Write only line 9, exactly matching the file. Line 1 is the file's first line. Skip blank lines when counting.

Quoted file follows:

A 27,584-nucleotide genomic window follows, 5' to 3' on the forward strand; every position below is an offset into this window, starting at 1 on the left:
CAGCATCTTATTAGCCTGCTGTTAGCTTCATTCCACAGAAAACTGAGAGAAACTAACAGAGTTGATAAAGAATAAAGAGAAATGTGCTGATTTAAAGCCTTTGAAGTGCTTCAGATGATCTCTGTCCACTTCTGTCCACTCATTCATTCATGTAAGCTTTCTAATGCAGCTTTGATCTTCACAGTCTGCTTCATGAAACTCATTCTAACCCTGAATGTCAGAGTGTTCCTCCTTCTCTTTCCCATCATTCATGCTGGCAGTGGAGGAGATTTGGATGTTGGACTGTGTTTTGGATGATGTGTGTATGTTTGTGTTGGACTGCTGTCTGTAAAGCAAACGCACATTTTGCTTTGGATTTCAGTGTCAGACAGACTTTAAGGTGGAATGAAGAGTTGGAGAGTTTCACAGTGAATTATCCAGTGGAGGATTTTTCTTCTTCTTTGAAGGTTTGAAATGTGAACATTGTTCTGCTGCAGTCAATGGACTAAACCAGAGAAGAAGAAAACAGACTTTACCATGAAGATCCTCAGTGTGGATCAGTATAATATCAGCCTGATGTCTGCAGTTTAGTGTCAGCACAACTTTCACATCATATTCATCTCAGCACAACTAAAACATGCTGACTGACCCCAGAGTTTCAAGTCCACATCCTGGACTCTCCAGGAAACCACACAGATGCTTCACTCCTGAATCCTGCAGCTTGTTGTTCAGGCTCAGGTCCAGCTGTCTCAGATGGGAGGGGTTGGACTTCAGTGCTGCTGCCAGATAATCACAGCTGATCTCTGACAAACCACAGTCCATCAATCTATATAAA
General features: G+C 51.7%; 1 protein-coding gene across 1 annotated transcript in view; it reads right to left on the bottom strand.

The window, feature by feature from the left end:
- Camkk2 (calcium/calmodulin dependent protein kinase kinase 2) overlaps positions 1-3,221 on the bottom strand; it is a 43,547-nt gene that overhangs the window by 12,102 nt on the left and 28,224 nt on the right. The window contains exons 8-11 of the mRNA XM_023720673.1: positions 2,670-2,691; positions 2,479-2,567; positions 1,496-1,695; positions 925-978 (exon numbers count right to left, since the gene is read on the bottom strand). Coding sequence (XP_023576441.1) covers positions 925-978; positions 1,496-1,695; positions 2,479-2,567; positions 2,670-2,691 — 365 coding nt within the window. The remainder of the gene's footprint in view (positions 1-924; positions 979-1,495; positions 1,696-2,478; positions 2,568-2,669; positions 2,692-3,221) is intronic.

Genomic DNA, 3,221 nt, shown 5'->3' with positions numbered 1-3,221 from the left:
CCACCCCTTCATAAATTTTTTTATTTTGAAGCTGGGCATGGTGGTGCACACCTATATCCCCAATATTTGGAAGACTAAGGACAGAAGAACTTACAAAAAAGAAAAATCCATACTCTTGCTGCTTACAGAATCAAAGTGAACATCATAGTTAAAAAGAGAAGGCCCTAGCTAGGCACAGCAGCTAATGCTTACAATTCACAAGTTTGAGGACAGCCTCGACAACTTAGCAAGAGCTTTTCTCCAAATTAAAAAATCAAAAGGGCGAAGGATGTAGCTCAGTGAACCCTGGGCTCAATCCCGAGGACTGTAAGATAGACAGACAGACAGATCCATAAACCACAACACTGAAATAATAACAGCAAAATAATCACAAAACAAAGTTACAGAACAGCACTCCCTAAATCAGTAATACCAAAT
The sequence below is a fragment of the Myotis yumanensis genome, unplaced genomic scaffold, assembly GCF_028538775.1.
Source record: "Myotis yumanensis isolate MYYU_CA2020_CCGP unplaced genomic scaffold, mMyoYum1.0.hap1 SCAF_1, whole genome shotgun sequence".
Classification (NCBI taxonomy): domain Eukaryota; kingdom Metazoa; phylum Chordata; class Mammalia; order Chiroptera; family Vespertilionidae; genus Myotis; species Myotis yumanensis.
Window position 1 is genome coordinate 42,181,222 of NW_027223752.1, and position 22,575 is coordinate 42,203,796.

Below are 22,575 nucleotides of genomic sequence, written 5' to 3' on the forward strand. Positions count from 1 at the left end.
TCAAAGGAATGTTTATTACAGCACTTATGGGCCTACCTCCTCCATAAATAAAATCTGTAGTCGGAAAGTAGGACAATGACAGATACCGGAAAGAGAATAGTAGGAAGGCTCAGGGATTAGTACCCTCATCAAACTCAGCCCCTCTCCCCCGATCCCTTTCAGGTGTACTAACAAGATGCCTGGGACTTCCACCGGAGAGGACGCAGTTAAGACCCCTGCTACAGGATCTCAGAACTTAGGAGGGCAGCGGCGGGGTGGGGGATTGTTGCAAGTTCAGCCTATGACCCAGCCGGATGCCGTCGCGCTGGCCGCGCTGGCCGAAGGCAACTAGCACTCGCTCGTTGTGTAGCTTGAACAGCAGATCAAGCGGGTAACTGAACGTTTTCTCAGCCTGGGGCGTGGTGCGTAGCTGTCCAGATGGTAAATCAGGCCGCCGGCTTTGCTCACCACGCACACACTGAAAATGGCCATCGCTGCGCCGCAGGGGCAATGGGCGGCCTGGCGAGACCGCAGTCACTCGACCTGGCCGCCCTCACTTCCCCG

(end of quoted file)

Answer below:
Source record: "Myotis yumanensis isolate MYYU_CA2020_CCGP unplaced genomic scaffold, mMyoYum1.0.hap1 SCAF_1, whole genome shotgun sequence".